The development of hemolytic anemia was found to be a side effect of treatment with high doses of IVIG in a study published online in December 2014 in Neurology, Neuroimmunology & Neuroinflammation.
The study involved a retrospective analysis of 4 patients with Guillain-Barré syndrome (GBS) and 1 patient with Miller Fisher syndrome (MFS) who were treated from 2012 to 2013. All patients received a total dose of at least 4 g/kg IVIG, which is the equivalent of 2 standard treatment courses administered in less than 2 weeks.
None of the GBS patients responded initially, which prompted a second course of treatment, while the MFS patient inadvertently received a high dose.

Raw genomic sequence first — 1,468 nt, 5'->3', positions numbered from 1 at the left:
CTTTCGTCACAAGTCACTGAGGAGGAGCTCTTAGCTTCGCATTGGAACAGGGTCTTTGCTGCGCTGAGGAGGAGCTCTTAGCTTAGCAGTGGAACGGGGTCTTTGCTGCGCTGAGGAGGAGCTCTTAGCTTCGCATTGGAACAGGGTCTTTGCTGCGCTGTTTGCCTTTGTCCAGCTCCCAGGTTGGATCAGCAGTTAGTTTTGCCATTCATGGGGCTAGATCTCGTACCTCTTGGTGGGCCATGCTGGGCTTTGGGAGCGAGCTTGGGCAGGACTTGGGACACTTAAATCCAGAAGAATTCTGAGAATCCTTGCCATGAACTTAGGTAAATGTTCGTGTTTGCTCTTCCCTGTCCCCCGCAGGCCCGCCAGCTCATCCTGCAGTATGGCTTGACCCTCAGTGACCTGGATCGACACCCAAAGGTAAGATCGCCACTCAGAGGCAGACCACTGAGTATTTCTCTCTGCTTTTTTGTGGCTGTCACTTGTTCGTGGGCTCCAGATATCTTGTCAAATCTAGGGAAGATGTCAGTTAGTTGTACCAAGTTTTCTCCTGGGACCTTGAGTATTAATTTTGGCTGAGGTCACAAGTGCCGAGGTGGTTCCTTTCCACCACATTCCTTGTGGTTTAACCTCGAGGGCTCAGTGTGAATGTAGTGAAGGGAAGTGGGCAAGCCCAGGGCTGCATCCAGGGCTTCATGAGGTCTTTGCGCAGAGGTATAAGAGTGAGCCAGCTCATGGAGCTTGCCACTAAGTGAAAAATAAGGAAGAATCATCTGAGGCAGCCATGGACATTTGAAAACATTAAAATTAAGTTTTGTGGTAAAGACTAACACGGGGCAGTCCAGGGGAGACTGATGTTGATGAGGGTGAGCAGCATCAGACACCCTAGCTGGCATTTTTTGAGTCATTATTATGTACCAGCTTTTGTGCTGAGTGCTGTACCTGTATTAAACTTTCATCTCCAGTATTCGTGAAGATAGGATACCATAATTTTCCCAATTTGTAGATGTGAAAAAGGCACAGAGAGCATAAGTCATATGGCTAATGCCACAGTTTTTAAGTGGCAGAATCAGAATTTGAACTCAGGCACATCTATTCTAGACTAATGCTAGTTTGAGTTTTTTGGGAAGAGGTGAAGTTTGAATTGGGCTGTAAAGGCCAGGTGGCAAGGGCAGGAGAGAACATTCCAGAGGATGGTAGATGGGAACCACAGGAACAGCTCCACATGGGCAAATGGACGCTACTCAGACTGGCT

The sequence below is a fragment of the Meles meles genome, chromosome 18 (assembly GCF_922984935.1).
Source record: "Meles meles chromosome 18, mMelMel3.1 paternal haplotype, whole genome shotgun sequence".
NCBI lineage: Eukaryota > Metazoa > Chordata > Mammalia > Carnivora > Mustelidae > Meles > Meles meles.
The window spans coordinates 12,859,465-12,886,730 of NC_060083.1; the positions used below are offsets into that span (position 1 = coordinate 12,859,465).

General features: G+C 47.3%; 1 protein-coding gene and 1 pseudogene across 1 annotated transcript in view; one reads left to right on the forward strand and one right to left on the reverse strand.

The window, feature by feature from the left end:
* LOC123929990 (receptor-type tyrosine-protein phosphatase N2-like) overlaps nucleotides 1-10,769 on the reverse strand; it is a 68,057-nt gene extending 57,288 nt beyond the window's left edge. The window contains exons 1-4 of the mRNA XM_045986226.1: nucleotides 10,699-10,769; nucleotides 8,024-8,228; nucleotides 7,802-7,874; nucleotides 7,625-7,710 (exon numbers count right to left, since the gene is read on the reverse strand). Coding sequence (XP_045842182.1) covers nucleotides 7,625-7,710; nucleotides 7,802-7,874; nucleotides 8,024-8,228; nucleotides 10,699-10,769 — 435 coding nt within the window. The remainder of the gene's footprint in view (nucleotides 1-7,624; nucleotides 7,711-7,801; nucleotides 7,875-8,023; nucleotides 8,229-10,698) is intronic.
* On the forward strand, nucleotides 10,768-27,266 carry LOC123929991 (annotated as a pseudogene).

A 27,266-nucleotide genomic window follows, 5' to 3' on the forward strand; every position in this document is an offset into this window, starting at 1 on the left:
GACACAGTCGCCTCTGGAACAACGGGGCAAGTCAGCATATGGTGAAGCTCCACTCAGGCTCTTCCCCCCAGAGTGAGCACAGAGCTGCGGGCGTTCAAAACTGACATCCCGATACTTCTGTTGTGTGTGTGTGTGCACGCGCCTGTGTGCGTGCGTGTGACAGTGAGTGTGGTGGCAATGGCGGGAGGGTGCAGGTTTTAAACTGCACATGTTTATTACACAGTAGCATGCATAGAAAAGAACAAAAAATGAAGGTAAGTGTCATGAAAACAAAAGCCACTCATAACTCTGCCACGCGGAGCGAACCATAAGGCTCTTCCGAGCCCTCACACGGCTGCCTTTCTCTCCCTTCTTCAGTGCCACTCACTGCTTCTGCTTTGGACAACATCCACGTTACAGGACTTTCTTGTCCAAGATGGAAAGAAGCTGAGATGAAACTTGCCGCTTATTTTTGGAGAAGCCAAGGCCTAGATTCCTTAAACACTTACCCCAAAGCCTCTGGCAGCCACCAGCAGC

All the GBS patients with non-O blood types (3/5) developed clinically significant anemia that required a blood transfusion. The other 2 patients with O blood type developed mild and clinically asymptomatic anemia. There were no other medical comorbidities reported and none of the patients were taking other medications that are commonly linked to the development of autoimmune hemolytic anemia.
Two of the 3 patients who developed hemolytic anemia experienced full neurologic recovery. In addition, the patients with O blood type did not have evidence of hemolysis.
“We propose that risk of IVIG-related HA is increased with high doses, significant in non-O blood types, and more likely to occur when administered over a short interval (ie, <2 weeks),” the study authors concluded. SPT